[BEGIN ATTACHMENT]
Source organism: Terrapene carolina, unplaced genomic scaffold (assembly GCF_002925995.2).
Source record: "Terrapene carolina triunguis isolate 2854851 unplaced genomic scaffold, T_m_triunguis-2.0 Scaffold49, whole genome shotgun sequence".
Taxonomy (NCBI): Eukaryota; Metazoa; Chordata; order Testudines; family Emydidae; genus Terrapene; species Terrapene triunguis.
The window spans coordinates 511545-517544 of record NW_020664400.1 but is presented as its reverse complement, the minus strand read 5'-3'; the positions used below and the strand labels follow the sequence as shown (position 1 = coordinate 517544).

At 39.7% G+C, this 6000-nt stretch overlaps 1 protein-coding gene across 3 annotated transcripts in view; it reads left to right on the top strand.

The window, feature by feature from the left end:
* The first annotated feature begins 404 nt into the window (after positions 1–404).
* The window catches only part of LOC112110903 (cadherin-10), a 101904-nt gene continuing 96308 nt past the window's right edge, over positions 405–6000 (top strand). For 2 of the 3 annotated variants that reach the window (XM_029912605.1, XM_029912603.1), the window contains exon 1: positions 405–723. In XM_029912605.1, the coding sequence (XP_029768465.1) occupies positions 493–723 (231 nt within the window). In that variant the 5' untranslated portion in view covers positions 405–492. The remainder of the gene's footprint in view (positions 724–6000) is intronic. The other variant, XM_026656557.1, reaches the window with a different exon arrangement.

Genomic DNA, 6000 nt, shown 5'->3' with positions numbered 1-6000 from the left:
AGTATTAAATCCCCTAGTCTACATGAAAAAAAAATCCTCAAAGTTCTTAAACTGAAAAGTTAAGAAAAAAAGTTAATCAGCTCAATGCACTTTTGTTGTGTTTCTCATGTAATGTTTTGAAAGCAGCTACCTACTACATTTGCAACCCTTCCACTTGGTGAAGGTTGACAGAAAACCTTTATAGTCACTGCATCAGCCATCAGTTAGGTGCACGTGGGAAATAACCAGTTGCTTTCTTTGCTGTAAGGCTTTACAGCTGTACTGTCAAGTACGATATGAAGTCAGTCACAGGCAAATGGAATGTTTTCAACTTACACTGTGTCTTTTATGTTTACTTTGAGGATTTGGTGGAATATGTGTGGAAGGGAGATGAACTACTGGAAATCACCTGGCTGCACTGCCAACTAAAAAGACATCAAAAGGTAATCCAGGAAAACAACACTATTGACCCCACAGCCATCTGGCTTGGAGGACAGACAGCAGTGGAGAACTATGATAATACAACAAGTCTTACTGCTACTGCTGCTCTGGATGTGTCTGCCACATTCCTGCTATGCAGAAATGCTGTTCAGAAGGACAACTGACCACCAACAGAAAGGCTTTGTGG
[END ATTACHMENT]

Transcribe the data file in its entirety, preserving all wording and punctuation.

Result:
Source organism: Terrapene carolina, unplaced genomic scaffold (assembly GCF_002925995.2).
Source record: "Terrapene carolina triunguis isolate 2854851 unplaced genomic scaffold, T_m_triunguis-2.0 Scaffold49, whole genome shotgun sequence".
Taxonomy (NCBI): Eukaryota; Metazoa; Chordata; order Testudines; family Emydidae; genus Terrapene; species Terrapene triunguis.
The window spans coordinates 511545-517544 of record NW_020664400.1 but is presented as its reverse complement, the minus strand read 5'-3'; the positions used below and the strand labels follow the sequence as shown (position 1 = coordinate 517544).

At 39.7% G+C, this 6000-nt stretch overlaps 1 protein-coding gene across 3 annotated transcripts in view; it reads left to right on the top strand.

The window, feature by feature from the left end:
* The first annotated feature begins 404 nt into the window (after positions 1–404).
* The window catches only part of LOC112110903 (cadherin-10), a 101904-nt gene continuing 96308 nt past the window's right edge, over positions 405–6000 (top strand). For 2 of the 3 annotated variants that reach the window (XM_029912605.1, XM_029912603.1), the window contains exon 1: positions 405–723. In XM_029912605.1, the coding sequence (XP_029768465.1) occupies positions 493–723 (231 nt within the window). In that variant the 5' untranslated portion in view covers positions 405–492. The remainder of the gene's footprint in view (positions 724–6000) is intronic. The other variant, XM_026656557.1, reaches the window with a different exon arrangement.

Genomic DNA, 6000 nt, shown 5'->3' with positions numbered 1-6000 from the left:
AGTATTAAATCCCCTAGTCTACATGAAAAAAAAATCCTCAAAGTTCTTAAACTGAAAAGTTAAGAAAAAAAGTTAATCAGCTCAATGCACTTTTGTTGTGTTTCTCATGTAATGTTTTGAAAGCAGCTACCTACTACATTTGCAACCCTTCCACTTGGTGAAGGTTGACAGAAAACCTTTATAGTCACTGCATCAGCCATCAGTTAGGTGCACGTGGGAAATAACCAGTTGCTTTCTTTGCTGTAAGGCTTTACAGCTGTACTGTCAAGTACGATATGAAGTCAGTCACAGGCAAATGGAATGTTTTCAACTTACACTGTGTCTTTTATGTTTACTTTGAGGATTTGGTGGAATATGTGTGGAAGGGAGATGAACTACTGGAAATCACCTGGCTGCACTGCCAACTAAAAAGACATCAAAAGGTAATCCAGGAAAACAACACTATTGACCCCACAGCCATCTGGCTTGGAGGACAGACAGCAGTGGAGAACTATGATAATACAACAAGTCTTACTGCTACTGCTGCTCTGGATGTGTCTGCCACATTCCTGCTATGCAGAAATGCTGTTCAGAAGGACAACTGACCACCAACAGAAAGGCTTTGTGG